As we are photographing in the street it is important the relashionship between things and persons. The gaze between people, the gestures, humor, the adds, juxtapositions, etc.
I agree with Joel Meyerowitz quote: “ You could frame anything: unrelated things, and putting them in a frame suddenly they are related and you have an image that perhaps is surreal, or magical, or prophetic.”.
It will be better to get if you photograph 3 or more People in the frame where at least someone is doing something to someone else. But this is easier to do in big cities (New York, London, etc.) where the human flow in the streets is enormous and full of interesting characters and events.
And I must confess that I do not sympathize with a genre of street pictures depicting only the daily flow of people in the streets of cities who are an increasingly frequent cliché: just people passing by without any kind of relationship. This may be photojournalism and good to document clothes and habits for someone in the future (if it will be one) to know how we used to live in the beggining of XXI century. But it is boring and poor quality street photography - where everyone tries to shoot the same thing the same way.
But when we inhabit a small city it is very difficult to get street shots with good narratives. In small towns usually only few people pass through the streets and extraordinary situations are rarer than in big cities.
On the other hand, nowadays people who pass through the streets are almost unrelated either by gestures, gazes or contact and about 30% is "connected" to the mobile phone. Again I quote from Joel Meyerowitz:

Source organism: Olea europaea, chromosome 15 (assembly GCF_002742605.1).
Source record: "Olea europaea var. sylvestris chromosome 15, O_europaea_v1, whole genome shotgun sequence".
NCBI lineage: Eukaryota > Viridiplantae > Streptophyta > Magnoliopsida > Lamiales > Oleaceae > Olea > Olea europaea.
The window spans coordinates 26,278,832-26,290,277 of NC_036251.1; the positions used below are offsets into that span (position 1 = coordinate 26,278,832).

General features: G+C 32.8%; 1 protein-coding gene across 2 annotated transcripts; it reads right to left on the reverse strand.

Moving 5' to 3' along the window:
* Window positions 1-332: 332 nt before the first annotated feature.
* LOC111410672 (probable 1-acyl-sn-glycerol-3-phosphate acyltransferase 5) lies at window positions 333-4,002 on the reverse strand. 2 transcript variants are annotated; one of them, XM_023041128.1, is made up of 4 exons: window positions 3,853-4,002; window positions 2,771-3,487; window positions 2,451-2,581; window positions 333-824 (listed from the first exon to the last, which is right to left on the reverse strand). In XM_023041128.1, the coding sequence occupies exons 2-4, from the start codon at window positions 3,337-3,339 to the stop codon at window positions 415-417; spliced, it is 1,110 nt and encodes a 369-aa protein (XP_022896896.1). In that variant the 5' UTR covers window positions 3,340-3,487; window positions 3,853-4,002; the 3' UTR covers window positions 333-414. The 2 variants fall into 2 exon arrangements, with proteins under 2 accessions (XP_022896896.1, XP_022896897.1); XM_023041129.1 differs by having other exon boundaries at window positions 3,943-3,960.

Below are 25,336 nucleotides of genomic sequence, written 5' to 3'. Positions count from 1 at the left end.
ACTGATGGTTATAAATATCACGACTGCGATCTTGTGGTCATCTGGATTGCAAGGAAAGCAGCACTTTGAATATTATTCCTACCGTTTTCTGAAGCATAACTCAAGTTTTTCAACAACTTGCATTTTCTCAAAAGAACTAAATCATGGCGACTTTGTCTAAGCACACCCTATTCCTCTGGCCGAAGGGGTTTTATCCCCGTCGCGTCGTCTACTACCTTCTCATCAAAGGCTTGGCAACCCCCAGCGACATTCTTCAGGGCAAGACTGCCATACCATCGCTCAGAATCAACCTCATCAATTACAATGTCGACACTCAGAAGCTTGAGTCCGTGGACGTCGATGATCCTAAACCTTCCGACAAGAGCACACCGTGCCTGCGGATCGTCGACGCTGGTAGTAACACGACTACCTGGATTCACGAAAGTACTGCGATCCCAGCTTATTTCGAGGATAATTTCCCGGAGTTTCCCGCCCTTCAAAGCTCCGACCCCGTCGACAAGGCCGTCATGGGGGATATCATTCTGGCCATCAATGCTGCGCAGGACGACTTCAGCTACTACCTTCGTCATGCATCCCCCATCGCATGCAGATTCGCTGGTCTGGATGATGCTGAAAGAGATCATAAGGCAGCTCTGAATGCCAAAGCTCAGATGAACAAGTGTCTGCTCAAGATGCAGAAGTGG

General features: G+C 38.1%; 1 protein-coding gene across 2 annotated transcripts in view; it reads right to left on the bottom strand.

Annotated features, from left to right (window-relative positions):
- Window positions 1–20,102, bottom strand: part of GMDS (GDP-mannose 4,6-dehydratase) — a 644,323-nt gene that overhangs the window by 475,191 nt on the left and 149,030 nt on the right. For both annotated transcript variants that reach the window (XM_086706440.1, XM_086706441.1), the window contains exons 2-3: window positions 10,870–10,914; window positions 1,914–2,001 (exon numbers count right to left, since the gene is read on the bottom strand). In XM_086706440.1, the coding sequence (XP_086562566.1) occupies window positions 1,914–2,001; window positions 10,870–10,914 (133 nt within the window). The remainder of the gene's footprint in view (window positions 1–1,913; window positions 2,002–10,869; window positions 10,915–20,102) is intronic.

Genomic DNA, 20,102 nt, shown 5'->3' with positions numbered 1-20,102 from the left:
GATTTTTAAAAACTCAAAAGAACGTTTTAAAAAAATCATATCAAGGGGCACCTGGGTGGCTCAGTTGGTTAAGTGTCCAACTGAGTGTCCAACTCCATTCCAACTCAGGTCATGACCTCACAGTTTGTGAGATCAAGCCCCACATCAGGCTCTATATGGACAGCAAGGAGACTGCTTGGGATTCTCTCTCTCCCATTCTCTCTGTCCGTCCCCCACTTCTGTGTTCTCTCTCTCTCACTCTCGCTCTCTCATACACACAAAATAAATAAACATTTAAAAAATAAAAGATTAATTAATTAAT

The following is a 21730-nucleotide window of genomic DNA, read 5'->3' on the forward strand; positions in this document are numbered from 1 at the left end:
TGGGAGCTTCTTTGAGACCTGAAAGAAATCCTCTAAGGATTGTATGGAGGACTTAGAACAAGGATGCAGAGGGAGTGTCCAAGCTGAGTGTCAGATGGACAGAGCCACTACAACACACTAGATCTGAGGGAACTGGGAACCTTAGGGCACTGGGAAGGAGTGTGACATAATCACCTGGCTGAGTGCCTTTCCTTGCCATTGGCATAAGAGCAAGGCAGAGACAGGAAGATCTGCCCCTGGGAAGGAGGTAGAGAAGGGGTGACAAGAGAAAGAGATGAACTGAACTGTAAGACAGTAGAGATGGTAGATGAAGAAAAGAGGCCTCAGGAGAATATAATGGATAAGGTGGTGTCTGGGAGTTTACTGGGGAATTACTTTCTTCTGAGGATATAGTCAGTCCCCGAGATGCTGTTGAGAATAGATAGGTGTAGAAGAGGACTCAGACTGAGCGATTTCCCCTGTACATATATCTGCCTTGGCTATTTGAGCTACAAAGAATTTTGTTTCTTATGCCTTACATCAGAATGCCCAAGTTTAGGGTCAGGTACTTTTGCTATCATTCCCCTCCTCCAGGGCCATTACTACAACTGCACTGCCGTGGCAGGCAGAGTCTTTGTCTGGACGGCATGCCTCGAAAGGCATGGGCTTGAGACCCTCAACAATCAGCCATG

“In the 60s and 70s you could look at my street photographs and trace lines from the eyes of people connecting with other people’s eyes, setting up these force fields…” ” Today Nobody’s looking at each other. Everybody’s glued to their phones...” The best street photographers now show humans dwarfed by ad billboards. The street has lost its savour.” – Joel Meyerowitz.
To overcome these difficulties it seems legitimate that – shooting in a small town – we have to find other ways to make interesting street photographs and finding our own “voice”. It is understandable that we can direct our attention at themes with less narrative like: Graphic, Abstract, Minimalism, Without People, Shadows / Light play, etc.
Do we have to follow always the traditional or politically correct current of the works of the best known people, based on the idea of telling a story? As if an Art form had to have necessarily to build a narrative. Photography on the streets may also be Art and contemplated as for its aesthetic and compositional characteristics. Just a way of seeing where visual pleasure and composition are decisive.